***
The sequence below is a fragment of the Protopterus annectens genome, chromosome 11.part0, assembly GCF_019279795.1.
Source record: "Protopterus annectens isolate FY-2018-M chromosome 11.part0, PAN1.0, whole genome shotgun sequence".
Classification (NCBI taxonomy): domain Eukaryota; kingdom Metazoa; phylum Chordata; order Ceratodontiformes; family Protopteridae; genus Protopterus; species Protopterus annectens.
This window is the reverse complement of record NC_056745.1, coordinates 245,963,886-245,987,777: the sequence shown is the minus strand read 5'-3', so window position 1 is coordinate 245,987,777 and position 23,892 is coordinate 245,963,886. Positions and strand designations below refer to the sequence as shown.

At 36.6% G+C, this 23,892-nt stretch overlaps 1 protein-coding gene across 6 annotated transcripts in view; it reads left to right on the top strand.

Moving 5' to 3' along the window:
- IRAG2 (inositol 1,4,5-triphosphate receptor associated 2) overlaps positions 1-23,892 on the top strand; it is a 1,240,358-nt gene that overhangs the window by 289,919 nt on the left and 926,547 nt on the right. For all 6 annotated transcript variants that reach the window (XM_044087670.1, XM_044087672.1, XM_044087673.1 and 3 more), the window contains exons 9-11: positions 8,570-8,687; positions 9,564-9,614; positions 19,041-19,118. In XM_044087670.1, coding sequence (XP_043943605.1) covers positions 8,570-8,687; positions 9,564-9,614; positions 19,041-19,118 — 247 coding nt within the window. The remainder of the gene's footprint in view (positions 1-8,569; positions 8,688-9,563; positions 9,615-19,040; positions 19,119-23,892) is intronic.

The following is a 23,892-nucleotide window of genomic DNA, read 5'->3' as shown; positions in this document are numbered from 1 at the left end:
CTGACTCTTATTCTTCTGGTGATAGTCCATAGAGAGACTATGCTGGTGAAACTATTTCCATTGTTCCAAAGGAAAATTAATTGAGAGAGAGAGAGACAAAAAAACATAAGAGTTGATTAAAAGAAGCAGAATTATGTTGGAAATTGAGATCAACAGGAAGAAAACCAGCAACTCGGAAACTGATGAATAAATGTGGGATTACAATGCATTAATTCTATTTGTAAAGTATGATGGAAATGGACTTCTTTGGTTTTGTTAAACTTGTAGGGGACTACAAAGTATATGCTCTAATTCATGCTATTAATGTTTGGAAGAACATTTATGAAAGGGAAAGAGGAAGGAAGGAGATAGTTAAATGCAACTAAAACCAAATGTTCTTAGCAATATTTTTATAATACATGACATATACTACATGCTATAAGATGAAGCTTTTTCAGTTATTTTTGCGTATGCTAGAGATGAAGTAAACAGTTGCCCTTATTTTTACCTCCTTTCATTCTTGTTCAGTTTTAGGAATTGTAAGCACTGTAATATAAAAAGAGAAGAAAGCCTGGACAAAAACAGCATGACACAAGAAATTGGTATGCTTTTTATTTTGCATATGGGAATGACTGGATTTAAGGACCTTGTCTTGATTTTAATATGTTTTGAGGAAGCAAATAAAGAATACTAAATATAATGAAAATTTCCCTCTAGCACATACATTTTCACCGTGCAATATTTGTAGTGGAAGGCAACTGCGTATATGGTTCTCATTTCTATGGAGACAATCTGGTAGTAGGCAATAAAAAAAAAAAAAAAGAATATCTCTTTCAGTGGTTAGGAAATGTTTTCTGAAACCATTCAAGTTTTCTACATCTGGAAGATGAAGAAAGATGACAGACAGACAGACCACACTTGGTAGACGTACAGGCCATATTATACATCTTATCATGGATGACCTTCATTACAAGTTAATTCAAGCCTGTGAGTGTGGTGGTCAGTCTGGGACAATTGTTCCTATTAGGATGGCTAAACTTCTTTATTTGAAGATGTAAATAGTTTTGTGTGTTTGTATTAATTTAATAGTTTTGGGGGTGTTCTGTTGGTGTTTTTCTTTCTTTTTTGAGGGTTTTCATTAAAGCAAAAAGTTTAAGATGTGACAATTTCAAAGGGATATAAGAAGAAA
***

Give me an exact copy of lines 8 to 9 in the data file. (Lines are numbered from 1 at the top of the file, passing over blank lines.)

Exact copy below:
The following is a 23,892-nucleotide window of genomic DNA, read 5'->3' as shown; positions in this document are numbered from 1 at the left end:
CTGACTCTTATTCTTCTGGTGATAGTCCATAGAGAGACTATGCTGGTGAAACTATTTCCATTGTTCCAAAGGAAAATTAATTGAGAGAGAGAGAGACAAAAAAACATAAGAGTTGATTAAAAGAAGCAGAATTATGTTGGAAATTGAGATCAACAGGAAGAAAACCAGCAACTCGGAAACTGATGAATAAATGTGGGATTACAATGCATTAATTCTATTTGTAAAGTATGATGGAAATGGACTTCTTTGGTTTTGTTAAACTTGTAGGGGACTACAAAGTATATGCTCTAATTCATGCTATTAATGTTTGGAAGAACATTTATGAAAGGGAAAGAGGAAGGAAGGAGATAGTTAAATGCAACTAAAACCAAATGTTCTTAGCAATATTTTTATAATACATGACATATACTACATGCTATAAGATGAAGCTTTTTCAGTTATTTTTGCGTATGCTAGAGATGAAGTAAACAGTTGCCCTTATTTTTACCTCCTTTCATTCTTGTTCAGTTTTAGGAATTGTAAGCACTGTAATATAAAAAGAGAAGAAAGCCTGGACAAAAACAGCATGACACAAGAAATTGGTATGCTTTTTATTTTGCATATGGGAATGACTGGATTTAAGGACCTTGTCTTGATTTTAATATGTTTTGAGGAAGCAAATAAAGAATACTAAATATAATGAAAATTTCCCTCTAGCACATACATTTTCACCGTGCAATATTTGTAGTGGAAGGCAACTGCGTATATGGTTCTCATTTCTATGGAGACAATCTGGTAGTAGGCAATAAAAAAAAAAAAAAAGAATATCTCTTTCAGTGGTTAGGAAATGTTTTCTGAAACCATTCAAGTTTTCTACATCTGGAAGATGAAGAAAGATGACAGACAGACAGACCACACTTGGTAGACGTACAGGCCATATTATACATCTTATCATGGATGACCTTCATTACAAGTTAATTCAAGCCTGTGAGTGTGGTGGTCAGTCTGGGACAATTGTTCCTATTAGGATGGCTAAACTTCTTTATTTGAAGATGTAAATAGTTTTGTGTGTTTGTATTAATTTAATAGTTTTGGGGGTGTTCTGTTGGTGTTTTTCTTTCTTTTTTGAGGGTTTTCATTAAAGCAAAAAGTTTAAGATGTGACAATTTCAAAGGGATATAAGAAGAAA